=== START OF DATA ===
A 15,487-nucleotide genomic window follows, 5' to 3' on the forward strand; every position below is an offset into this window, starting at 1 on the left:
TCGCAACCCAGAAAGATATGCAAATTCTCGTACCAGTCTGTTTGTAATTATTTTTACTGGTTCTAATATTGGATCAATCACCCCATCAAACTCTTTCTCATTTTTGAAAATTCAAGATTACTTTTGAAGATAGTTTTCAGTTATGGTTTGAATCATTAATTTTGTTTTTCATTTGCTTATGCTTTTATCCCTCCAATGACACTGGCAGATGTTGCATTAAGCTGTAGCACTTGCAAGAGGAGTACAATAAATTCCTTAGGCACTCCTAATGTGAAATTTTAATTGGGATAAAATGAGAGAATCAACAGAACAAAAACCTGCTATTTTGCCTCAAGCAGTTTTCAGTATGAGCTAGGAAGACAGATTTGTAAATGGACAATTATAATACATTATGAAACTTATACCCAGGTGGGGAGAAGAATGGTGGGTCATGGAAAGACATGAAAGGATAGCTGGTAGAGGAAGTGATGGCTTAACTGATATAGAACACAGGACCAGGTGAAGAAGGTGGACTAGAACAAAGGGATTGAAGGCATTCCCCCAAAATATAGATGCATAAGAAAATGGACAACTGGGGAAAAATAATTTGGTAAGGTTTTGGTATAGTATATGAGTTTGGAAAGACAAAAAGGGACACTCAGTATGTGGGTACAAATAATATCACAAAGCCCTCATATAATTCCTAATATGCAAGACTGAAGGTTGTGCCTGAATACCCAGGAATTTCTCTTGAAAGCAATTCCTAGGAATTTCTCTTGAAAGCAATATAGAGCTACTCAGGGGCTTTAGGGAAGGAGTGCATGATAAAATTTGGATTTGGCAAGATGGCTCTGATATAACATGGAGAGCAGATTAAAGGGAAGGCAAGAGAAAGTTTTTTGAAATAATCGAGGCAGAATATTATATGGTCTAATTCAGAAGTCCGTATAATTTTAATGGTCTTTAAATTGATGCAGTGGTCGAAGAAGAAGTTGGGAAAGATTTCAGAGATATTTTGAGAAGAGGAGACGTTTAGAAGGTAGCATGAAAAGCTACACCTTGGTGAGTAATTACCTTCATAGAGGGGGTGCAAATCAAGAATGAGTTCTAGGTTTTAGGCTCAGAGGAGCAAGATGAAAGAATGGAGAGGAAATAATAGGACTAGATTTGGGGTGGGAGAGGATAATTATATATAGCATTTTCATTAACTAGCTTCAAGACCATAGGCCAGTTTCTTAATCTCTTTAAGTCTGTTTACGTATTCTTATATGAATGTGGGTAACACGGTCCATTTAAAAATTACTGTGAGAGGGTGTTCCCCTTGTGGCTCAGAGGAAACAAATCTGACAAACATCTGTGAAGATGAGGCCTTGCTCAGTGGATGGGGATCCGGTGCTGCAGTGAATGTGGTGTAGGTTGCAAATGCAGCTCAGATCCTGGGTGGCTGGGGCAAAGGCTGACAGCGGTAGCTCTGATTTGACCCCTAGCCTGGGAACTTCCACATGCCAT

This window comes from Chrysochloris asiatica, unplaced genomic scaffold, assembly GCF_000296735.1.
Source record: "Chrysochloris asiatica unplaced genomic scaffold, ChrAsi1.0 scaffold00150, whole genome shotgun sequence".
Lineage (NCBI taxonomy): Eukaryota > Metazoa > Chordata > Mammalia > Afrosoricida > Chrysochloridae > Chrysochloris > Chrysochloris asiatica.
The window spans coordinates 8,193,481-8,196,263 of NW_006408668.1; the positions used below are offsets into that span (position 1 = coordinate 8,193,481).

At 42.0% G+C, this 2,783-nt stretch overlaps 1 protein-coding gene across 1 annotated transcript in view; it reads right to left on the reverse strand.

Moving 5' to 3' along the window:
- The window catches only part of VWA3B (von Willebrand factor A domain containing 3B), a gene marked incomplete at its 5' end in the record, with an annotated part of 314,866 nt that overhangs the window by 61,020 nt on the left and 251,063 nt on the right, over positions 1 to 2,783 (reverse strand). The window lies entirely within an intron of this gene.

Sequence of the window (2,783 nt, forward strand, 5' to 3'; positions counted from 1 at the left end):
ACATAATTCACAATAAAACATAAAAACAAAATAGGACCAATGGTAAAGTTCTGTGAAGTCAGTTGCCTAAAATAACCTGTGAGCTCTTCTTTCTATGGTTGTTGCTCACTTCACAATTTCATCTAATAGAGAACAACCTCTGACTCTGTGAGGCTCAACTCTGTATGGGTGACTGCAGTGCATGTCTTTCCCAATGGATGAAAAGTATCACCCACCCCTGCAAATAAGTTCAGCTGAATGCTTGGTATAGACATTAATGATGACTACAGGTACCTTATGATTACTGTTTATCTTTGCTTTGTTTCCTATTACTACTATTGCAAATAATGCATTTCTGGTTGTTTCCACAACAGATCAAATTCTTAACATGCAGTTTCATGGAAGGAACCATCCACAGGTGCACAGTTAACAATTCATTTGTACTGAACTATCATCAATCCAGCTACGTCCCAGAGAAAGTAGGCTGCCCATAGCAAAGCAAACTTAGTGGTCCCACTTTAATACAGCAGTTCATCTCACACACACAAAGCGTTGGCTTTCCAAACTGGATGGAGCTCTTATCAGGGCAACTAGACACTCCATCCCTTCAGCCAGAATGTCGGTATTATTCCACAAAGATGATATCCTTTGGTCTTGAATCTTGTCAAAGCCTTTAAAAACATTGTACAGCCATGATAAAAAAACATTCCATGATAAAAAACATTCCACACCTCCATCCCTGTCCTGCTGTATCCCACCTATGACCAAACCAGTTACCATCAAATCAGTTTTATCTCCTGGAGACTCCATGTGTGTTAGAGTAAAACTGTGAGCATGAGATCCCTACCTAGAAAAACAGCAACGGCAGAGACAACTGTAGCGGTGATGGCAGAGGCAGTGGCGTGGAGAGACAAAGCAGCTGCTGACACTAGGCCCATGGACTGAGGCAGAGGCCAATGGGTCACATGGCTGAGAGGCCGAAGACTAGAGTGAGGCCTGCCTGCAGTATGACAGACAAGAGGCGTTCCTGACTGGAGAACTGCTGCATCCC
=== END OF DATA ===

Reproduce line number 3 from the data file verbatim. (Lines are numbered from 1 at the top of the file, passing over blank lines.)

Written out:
This window comes from Chrysochloris asiatica, unplaced genomic scaffold, assembly GCF_000296735.1.